Thursday, July 16, 2015

Lean On Me by Anne Marie Miller

A few years ago, I read Anne's Permission to Speak Freely. Her words were moving and fierce. Immediately, I loved her. I love her in her newest work as well. 

Lean On Me confronts our go it alone mentality. We refuse accountability and care. Honestly, it's a hard thing to do. I think our society is consumer driven in every way, even relationships. We often use people for what we can get out of them and move on. It is a challenge to us to develop honest, sacrificial, soul-satisfying friendship. Anne, in all of her boldness and beauty, lays out for us what that looked like in her life. It leaves you to ponder, plan, pray for what it could look like in yours.

Personally, I found her story encouraging. She stayed with friends and went on a retreat at a couple's home when she was walking through a difficult season. She spoke of how much it impacted her to have these people make themselves fully available to her. Of course, that is near and dear to my heart. We keep our doors and our lives open to anyone needing to rest in Christ. Hospitality has etched it's way deep into my heart. 

Thank you, Anne. Your words washed over my weary soul.

A photo posted by Stephanie Cherry (@stephaniecherryartist) on

Wednesday, July 01, 2015

Under Magnolia by Frances Mayes

Frances Mayes inspired my heart with Under the Tuscan Sun. When I saw that she was coming out with a book about returning to her roots in the South, I was excited to read it. She and her husband bought and restored an old house in North Carolina. The book did not go through that journey so much as her reconciling with her roots. 

The book was not what I expected at all. It was melancholy, full of raw moments. It reminded me of Maya Angelou's autobiography. You get punched in the gut with pain and then you see redemption in it. It is psychologically fascinating to see where the woman who wrote Under the Tuscan Sun hailed from. It gives such understanding to what she traversed in life to arrive depressed and divorced at a villa in Tuscany.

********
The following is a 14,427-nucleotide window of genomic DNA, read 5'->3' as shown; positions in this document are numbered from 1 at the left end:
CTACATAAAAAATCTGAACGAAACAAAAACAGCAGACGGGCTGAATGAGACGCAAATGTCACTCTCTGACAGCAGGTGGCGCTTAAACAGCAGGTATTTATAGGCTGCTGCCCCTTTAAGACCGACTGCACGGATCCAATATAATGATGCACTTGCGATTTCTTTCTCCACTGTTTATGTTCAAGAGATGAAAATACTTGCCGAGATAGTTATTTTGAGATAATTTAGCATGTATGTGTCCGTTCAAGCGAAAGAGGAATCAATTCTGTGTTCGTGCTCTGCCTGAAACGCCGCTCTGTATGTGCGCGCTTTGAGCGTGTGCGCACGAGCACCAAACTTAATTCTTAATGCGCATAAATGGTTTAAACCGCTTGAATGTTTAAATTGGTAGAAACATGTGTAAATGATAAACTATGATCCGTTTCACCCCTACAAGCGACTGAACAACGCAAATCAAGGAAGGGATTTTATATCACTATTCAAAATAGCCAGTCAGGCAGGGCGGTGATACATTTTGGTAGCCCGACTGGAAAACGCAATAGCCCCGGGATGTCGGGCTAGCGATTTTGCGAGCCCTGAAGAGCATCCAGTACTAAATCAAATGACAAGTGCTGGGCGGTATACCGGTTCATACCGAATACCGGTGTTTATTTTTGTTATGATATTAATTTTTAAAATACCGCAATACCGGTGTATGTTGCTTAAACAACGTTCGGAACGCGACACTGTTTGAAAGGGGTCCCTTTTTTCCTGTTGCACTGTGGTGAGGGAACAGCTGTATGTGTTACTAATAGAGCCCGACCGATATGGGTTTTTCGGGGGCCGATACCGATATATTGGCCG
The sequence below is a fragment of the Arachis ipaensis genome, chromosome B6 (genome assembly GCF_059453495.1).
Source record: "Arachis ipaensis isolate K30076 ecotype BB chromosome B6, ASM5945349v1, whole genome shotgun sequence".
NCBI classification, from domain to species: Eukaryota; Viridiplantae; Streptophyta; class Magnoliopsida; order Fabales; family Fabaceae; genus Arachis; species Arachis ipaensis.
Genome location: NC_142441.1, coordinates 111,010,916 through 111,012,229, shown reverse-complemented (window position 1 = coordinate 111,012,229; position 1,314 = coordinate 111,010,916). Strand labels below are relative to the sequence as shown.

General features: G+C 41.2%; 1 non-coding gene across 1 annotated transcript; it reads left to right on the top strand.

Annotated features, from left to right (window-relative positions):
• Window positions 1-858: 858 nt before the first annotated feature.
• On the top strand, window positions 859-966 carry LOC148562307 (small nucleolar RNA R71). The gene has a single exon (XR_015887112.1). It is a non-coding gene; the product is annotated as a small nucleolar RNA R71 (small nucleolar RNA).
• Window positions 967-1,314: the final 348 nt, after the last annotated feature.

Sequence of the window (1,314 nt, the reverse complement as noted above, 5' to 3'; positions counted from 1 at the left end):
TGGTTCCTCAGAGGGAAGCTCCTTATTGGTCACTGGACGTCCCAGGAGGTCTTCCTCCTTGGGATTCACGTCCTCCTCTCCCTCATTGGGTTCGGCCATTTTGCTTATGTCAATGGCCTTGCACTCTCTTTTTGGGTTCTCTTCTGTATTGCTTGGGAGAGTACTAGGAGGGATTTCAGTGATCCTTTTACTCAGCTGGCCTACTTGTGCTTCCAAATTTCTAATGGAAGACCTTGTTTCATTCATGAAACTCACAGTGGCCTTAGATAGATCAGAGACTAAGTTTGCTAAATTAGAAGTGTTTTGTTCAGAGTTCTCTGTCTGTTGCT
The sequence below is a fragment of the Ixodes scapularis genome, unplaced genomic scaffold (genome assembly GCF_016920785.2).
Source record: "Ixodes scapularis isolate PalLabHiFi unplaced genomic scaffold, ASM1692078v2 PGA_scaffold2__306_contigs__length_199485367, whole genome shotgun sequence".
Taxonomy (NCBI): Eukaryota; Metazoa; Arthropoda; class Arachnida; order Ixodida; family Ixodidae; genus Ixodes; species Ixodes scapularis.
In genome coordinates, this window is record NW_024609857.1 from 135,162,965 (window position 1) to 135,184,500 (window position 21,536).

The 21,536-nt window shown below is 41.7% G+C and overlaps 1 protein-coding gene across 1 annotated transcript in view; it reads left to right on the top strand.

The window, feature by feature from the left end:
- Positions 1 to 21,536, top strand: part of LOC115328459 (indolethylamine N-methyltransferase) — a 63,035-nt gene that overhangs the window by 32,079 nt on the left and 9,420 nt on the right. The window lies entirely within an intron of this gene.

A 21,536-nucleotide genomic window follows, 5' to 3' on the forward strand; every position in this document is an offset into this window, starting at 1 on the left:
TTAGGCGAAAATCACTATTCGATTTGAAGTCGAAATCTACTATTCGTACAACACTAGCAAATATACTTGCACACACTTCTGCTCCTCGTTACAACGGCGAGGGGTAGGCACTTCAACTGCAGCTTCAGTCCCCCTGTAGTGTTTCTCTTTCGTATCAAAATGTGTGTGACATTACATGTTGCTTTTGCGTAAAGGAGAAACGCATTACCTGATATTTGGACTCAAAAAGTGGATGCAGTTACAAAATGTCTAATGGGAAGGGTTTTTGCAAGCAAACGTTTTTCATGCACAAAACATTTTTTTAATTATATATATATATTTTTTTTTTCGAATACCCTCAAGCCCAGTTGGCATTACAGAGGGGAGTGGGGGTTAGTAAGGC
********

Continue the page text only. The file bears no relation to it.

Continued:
This is the story of her growing up in the South with an extremely dysfunctional family. We follow Frances through the death of her father, grand father, and later her mother. Then we follow her to an all girl college. The things of the day were strange and fascinating. In one chapter she tells about how the college lined them up naked to check their posture. They were photographed as well. Of course, you know those photographs were stolen by a neighboring college for young men. 

There is this this level that we can connect on when we share our stories in such an honest way. Frances is gifted at doing this. She draws you into her story by simply telling it. She doesn't try to cover anything up or moralize it. She simply tells us. It's powerful. We are free to glean from her hurt, embarrassment, and her joy what we will. We simply walk with her as she discovers the back story of what shaped her family. I think when we seek to understand people and where they hail from, it's easier to find forgiveness. We come to understand.

I truly enjoyed this book. The last few pages tore my heart out. After losing her mama, she tells us that she does not share the belief that she is in heaven. It is the same feeling that I had at the end of Eat, Pray, Love. All the beauty of the story and the searching seems to be void. After all of that, there is still no peace made with her maker.  May her story continue on to reconcile the rest.

This book was graciously provided for review by Random House Publishers.

Miscarriage | Infertility | Hope

I encountered Jesus as a young child in a church pew in the balcony of an old country church. Through a lifetime of trial, I knew he was the...